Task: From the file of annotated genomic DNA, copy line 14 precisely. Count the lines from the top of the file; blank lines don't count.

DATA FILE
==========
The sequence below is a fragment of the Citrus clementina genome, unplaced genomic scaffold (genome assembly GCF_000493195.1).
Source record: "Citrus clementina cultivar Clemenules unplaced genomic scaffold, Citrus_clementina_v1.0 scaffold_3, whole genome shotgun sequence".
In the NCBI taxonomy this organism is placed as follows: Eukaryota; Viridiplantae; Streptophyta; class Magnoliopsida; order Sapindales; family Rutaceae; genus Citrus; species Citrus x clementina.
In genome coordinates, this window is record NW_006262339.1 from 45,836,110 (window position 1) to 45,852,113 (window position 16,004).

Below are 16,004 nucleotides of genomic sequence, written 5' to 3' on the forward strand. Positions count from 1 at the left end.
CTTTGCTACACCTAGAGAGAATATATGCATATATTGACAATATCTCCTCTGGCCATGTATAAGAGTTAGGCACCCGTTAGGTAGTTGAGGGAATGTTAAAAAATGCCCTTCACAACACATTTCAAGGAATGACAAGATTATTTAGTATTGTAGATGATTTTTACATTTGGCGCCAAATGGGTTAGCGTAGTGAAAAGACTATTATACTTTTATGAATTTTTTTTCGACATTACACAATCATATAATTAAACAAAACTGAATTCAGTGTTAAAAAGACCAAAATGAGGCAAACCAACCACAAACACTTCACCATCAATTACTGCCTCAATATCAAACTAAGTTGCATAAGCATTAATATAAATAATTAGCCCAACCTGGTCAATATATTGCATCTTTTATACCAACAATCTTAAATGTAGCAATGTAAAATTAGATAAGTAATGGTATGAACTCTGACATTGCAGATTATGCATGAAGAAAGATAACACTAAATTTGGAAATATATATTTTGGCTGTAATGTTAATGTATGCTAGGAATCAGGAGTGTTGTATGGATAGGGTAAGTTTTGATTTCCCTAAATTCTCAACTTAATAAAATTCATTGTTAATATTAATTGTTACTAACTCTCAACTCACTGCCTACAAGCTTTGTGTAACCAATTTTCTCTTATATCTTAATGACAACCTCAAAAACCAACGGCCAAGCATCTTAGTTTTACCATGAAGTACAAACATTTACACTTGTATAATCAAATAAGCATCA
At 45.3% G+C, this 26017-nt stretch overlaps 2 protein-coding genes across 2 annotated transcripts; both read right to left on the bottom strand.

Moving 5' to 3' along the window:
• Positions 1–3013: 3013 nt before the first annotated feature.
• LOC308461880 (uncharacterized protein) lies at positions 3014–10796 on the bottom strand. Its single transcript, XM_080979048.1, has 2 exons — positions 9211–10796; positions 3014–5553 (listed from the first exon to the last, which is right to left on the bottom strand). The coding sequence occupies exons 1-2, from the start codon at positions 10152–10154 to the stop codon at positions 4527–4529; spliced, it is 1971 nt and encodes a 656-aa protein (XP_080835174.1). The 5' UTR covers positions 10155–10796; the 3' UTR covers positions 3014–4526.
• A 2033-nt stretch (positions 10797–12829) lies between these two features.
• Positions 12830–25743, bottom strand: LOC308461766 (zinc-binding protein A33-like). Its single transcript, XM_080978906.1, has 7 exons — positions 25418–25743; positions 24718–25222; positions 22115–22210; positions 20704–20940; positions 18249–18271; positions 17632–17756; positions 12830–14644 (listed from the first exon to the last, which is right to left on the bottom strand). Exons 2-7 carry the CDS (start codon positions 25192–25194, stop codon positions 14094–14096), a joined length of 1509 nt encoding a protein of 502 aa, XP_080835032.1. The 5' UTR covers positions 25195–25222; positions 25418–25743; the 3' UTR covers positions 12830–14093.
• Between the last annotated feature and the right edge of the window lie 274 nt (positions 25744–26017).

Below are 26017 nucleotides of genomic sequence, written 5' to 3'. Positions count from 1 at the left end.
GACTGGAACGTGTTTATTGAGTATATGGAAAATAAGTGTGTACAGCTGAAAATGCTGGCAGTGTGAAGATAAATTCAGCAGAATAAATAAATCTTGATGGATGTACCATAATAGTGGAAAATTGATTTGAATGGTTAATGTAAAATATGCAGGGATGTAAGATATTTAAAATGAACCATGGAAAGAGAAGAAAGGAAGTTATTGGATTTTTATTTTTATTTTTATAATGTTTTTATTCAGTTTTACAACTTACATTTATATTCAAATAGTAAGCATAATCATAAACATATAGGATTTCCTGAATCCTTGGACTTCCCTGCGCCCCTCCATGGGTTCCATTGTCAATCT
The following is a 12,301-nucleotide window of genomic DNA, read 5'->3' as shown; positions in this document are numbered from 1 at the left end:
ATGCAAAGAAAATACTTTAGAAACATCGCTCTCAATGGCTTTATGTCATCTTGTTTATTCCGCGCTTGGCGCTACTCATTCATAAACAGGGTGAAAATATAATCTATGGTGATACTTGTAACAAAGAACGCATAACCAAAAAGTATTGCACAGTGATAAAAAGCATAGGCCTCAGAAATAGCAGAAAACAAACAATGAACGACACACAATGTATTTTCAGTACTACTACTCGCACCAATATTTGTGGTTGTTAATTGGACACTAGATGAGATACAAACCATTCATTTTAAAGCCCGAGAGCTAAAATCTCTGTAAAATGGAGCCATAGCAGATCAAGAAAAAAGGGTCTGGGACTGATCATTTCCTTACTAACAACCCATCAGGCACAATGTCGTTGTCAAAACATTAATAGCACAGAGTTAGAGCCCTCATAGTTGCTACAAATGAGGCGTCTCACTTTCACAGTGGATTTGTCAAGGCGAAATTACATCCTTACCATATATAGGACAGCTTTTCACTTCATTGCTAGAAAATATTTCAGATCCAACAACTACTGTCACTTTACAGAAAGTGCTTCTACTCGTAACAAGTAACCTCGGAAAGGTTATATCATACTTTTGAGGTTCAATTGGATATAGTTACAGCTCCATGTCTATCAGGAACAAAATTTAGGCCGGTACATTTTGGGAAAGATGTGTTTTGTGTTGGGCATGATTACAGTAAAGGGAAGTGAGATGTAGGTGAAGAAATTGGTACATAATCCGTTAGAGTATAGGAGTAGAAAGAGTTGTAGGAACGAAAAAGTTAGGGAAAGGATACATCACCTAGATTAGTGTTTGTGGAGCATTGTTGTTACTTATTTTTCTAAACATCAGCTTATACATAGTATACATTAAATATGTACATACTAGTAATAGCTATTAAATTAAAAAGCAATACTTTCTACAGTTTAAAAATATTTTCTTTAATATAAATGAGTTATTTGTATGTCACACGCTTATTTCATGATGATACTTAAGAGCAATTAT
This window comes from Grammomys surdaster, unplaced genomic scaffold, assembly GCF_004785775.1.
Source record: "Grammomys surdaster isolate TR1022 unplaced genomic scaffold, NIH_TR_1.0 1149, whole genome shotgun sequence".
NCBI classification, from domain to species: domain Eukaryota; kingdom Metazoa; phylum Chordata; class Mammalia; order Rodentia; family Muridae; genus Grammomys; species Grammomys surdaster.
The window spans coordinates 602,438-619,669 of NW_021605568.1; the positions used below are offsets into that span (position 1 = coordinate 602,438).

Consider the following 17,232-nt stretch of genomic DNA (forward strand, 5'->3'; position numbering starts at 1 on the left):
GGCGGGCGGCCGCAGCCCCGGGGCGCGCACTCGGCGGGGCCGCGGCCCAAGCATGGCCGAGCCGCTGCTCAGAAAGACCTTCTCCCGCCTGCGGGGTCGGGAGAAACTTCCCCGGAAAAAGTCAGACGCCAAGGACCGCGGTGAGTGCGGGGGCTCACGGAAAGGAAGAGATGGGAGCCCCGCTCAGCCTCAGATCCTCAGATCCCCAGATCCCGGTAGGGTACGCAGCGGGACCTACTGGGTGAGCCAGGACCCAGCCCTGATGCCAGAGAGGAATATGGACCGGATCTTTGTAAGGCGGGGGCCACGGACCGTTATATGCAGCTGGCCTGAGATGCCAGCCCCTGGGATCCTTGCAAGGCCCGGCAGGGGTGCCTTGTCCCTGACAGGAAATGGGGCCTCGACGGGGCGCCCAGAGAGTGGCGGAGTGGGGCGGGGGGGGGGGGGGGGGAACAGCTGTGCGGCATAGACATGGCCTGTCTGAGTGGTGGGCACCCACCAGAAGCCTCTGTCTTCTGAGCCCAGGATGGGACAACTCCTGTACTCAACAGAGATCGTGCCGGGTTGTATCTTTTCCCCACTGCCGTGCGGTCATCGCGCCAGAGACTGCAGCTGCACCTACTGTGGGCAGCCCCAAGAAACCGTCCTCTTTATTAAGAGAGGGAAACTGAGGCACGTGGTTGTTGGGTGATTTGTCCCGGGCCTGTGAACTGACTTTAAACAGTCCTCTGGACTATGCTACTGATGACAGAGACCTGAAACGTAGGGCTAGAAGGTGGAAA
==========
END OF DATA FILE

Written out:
Below are 26017 nucleotides of genomic sequence, written 5' to 3'. Positions count from 1 at the left end.